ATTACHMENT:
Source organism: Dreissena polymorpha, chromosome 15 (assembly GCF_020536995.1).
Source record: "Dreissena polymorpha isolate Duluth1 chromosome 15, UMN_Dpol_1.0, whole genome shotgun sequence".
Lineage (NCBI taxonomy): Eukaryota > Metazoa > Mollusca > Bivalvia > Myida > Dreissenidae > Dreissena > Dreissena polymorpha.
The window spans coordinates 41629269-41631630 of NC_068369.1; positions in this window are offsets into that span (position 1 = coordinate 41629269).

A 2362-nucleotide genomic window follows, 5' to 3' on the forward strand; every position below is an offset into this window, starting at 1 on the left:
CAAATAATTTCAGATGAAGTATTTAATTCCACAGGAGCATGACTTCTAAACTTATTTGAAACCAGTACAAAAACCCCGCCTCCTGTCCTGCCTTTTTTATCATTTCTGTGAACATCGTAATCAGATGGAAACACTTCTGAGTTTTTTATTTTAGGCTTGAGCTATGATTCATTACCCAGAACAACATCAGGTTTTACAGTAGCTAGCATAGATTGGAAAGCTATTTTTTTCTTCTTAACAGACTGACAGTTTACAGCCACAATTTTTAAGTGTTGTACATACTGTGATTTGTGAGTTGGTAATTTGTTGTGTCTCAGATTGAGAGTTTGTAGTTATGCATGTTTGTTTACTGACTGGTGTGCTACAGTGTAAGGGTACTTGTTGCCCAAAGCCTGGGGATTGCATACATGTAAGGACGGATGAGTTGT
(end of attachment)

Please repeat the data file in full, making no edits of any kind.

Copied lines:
Source organism: Dreissena polymorpha, chromosome 15 (assembly GCF_020536995.1).
Source record: "Dreissena polymorpha isolate Duluth1 chromosome 15, UMN_Dpol_1.0, whole genome shotgun sequence".
Lineage (NCBI taxonomy): Eukaryota > Metazoa > Mollusca > Bivalvia > Myida > Dreissenidae > Dreissena > Dreissena polymorpha.
The window spans coordinates 41629269-41631630 of NC_068369.1; positions in this window are offsets into that span (position 1 = coordinate 41629269).

A 2362-nucleotide genomic window follows, 5' to 3' on the forward strand; every position below is an offset into this window, starting at 1 on the left:
CAAATAATTTCAGATGAAGTATTTAATTCCACAGGAGCATGACTTCTAAACTTATTTGAAACCAGTACAAAAACCCCGCCTCCTGTCCTGCCTTTTTTATCATTTCTGTGAACATCGTAATCAGATGGAAACACTTCTGAGTTTTTTATTTTAGGCTTGAGCTATGATTCATTACCCAGAACAACATCAGGTTTTACAGTAGCTAGCATAGATTGGAAAGCTATTTTTTTCTTCTTAACAGACTGACAGTTTACAGCCACAATTTTTAAGTGTTGTACATACTGTGATTTGTGAGTTGGTAATTTGTTGTGTCTCAGATTGAGAGTTTGTAGTTATGCATGTTTGTTTACTGACTGGTGTGCTACAGTGTAAGGGTACTTGTTGCCCAAAGCCTGGGGATTGCATACATGTAAGGACGGATGAGTTGT